(Rebecca Breyer/freelance photographer)
Federal appeals court judges who in 2011 said an Augusta magistrate judge unfairly pushed a criminal defendant to plead guilty have ruled this time for the prosecutors, following direction from the U.S. Supreme Court that undid the defendant’s victory.
Judges on the U.S. Court of Appeals for the Eleventh Circuit agreed 2½ years ago with defendant Anthony Davila that his guilty plea in a federal tax fraud case should be tossed because the magistrate judge handling Davila’s case had violated a rule against judges stepping into plea negotiations. But after the Department of Justice appealed, the nation’s highest court last year sent the case back, saying that although the magistrate’s remarks were “beyond the pale,” the Eleventh Circuit should have considered whether the remarks actually led Davila to plead guilty.
On April 15, the Eleventh Circuit panel said Davila hadn’t met his burden to show that the magistrate’s remarks, which included telling Davila that “there may not be viable defenses” to the charges against him, directly prompted him to change his plea from not guilty to guilty. The unsigned opinion issued by the panel noted that Davila pleaded guilty before a different judge, three months after the magistrate strayed into the plea bargain process.
The case is remarkable for its trajectory up and down the appellate courts after the defendant’s court-appointed counsel initially told the Eleventh Circuit there were no bases for his client to appeal.
The issue with which the appellate courts have wrestled stems from charges that Davila filed false tax returns in others’ names, collecting more than $423,000 as a result.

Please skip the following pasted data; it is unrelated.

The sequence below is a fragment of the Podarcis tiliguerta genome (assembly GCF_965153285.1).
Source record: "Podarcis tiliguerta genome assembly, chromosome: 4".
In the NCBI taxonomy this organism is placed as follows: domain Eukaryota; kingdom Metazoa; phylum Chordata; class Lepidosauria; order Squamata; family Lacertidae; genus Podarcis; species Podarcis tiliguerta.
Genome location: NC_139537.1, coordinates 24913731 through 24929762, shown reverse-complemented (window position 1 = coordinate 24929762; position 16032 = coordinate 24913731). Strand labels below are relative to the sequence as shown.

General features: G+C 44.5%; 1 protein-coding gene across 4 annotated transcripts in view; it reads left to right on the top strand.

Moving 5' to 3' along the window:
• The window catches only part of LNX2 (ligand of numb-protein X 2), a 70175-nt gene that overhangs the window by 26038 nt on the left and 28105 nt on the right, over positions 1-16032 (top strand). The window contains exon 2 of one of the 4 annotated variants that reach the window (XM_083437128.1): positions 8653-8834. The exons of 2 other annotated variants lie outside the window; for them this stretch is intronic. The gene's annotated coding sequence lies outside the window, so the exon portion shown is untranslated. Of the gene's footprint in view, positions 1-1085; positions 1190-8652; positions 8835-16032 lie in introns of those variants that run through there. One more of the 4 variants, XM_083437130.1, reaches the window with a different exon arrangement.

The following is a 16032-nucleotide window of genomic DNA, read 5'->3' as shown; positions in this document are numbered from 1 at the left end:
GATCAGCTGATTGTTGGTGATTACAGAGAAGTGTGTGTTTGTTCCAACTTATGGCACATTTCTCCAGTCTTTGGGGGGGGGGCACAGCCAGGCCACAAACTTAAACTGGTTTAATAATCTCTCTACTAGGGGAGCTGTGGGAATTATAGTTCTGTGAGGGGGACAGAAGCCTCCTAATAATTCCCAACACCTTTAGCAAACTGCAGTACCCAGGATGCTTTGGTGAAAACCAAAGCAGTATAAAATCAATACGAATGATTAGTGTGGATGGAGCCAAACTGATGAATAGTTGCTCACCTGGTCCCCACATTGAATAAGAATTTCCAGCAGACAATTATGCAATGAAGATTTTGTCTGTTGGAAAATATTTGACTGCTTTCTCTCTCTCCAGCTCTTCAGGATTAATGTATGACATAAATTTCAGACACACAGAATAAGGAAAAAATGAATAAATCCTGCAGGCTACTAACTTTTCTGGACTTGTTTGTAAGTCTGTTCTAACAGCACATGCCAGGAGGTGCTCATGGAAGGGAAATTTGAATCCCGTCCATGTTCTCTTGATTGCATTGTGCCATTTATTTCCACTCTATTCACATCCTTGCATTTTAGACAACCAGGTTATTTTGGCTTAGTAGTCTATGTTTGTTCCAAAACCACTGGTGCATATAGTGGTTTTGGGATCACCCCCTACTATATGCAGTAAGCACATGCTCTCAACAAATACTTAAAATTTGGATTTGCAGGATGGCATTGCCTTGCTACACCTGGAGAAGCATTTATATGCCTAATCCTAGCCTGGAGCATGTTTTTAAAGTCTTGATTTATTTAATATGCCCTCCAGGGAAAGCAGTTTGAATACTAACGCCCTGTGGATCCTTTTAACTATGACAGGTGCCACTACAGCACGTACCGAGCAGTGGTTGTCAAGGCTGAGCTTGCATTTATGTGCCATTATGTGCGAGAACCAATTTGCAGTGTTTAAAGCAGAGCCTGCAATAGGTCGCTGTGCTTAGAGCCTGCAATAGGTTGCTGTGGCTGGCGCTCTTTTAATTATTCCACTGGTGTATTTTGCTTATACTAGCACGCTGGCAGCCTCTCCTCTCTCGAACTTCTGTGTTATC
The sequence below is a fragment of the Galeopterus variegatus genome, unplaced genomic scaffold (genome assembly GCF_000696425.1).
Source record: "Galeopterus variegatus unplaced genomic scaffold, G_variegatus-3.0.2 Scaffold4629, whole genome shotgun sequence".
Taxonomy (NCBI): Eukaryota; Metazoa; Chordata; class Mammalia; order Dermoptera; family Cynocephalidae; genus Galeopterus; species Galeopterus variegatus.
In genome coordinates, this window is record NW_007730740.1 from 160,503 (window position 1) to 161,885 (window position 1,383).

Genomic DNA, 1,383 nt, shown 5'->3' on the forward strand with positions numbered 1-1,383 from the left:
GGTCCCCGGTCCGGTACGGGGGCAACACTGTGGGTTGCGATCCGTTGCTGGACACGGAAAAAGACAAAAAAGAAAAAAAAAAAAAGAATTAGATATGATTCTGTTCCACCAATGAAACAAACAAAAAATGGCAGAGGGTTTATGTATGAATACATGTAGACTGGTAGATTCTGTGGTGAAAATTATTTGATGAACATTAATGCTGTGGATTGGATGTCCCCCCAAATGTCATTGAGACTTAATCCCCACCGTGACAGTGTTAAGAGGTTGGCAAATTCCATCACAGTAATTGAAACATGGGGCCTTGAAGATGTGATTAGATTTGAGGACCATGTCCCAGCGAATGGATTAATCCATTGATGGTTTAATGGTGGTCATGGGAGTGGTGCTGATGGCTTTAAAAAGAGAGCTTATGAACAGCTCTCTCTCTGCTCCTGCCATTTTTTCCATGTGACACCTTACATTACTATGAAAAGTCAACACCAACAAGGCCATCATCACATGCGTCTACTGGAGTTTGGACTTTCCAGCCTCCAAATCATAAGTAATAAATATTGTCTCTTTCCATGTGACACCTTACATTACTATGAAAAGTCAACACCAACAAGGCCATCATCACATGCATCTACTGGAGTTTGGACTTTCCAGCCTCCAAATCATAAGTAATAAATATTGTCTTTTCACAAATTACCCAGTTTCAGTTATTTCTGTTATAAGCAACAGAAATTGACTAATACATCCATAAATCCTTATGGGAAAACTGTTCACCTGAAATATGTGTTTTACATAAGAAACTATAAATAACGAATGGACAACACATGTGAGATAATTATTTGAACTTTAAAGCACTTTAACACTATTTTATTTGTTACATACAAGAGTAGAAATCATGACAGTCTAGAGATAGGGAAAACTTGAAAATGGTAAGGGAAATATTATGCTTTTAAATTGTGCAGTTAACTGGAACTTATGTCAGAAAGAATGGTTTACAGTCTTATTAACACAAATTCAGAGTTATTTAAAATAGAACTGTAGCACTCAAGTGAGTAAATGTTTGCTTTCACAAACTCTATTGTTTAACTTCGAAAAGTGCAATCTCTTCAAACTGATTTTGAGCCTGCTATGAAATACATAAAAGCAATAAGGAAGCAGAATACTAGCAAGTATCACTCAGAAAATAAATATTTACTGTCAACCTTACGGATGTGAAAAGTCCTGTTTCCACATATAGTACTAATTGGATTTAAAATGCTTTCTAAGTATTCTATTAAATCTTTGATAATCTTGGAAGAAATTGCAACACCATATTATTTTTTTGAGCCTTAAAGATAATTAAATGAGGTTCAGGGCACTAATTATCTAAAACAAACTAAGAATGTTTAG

U.S. Magistrate Judge W. Leon Barfield held a hearing on Davila’s request to fire his attorney, Michael Loebl of Fulcher Hagler in Augusta. A court reporter, but no prosecutor, was invited to the hearing.
Davila, who, according to an appellate brief by Loebl, was being treated for schizophrenia, complained to Barfield that Loebl hadn’t discussed any defenses with him.
Barfield responded that advising a client to plead guilty was “oftentimes … the best advice a lawyer can give his client.” Barfield told Davila that “there may not be viable defenses to these charges” and that “it might be a good idea” for Davila to accept responsibility for his crimes as a way to get a reduced sentence, according to transcript excerpts in court records. Accepting responsibility, Barfield told Davila, would require Davila to “go to the cross” and “tell it all, Brother,” to the probation officer preparing his sentencing report.
Barfield rejected Davila’s request for a new lawyer.
Three months later, before U.S. District Judge J. Randal Hall, Davila pleaded guilty to one count of the 34-count indictment, conspiracy to defraud the United States by obtaining false tax refunds. Davila later was given permission to represent himself as the case proceeded to sentencing, with Loebl assigned to the role of standby counsel. Hall subsequently sentenced Davila to 115 months in prison.
Davila appealed his conviction and sentence. The Eleventh Circuit assigned Loebl to handle the case, but Davila persisted in trying to fire the lawyer, and Loebl asked to be allowed to withdraw. He filed a so-called Anders brief, named after the 1967 U.S. Supreme Court decision Anders v. California, 386 U.S. 728, which says an appointed defense attorney who finds a client’s appeal wholly frivolous should so advise the court.
But the Eleventh Circuit, in an order signed by now-Senior Judge J.L. Edmondson, directed Loebl to review the issue of Barfield’s comments and either file a new Anders brief addressing the issue or file a brief supporting Davila’s appeal on the merits. Loebl chose the latter option, arguing that the magistrate’s comments meant the appeals court should vacate Davila’s guilty plea.